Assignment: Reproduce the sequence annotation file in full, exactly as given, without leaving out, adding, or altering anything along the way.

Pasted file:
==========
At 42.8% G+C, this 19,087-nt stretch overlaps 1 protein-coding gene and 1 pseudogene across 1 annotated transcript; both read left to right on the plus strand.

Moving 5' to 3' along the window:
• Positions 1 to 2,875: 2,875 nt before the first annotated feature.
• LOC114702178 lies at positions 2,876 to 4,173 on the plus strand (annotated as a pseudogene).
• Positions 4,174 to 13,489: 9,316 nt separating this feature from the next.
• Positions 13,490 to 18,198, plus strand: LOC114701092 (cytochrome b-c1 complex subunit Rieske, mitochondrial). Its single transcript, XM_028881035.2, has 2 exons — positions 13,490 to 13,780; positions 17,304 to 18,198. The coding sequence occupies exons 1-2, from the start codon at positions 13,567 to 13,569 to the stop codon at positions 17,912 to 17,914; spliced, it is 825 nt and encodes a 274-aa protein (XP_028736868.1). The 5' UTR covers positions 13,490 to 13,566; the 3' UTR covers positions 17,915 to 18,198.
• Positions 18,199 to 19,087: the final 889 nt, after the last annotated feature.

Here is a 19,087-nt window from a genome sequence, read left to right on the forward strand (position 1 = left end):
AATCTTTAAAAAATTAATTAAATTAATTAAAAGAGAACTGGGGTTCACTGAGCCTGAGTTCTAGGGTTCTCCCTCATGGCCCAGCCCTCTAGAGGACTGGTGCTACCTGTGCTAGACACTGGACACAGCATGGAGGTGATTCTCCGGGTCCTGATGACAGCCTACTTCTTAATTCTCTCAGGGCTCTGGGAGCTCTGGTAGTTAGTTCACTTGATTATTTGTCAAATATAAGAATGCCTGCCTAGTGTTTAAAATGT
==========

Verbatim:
At 42.8% G+C, this 19,087-nt stretch overlaps 1 protein-coding gene and 1 pseudogene across 1 annotated transcript; both read left to right on the plus strand.

Moving 5' to 3' along the window:
• Positions 1 to 2,875: 2,875 nt before the first annotated feature.
• LOC114702178 lies at positions 2,876 to 4,173 on the plus strand (annotated as a pseudogene).
• Positions 4,174 to 13,489: 9,316 nt separating this feature from the next.
• Positions 13,490 to 18,198, plus strand: LOC114701092 (cytochrome b-c1 complex subunit Rieske, mitochondrial). Its single transcript, XM_028881035.2, has 2 exons — positions 13,490 to 13,780; positions 17,304 to 18,198. The coding sequence occupies exons 1-2, from the start codon at positions 13,567 to 13,569 to the stop codon at positions 17,912 to 17,914; spliced, it is 825 nt and encodes a 274-aa protein (XP_028736868.1). The 5' UTR covers positions 13,490 to 13,566; the 3' UTR covers positions 17,915 to 18,198.
• Positions 18,199 to 19,087: the final 889 nt, after the last annotated feature.

Here is a 19,087-nt window from a genome sequence, read left to right on the forward strand (position 1 = left end):
AATCTTTAAAAAATTAATTAAATTAATTAAAAGAGAACTGGGGTTCACTGAGCCTGAGTTCTAGGGTTCTCCCTCATGGCCCAGCCCTCTAGAGGACTGGTGCTACCTGTGCTAGACACTGGACACAGCATGGAGGTGATTCTCCGGGTCCTGATGACAGCCTACTTCTTAATTCTCTCAGGGCTCTGGGAGCTCTGGTAGTTAGTTCACTTGATTATTTGTCAAATATAAGAATGCCTGCCTAGTGTTTAAAATGT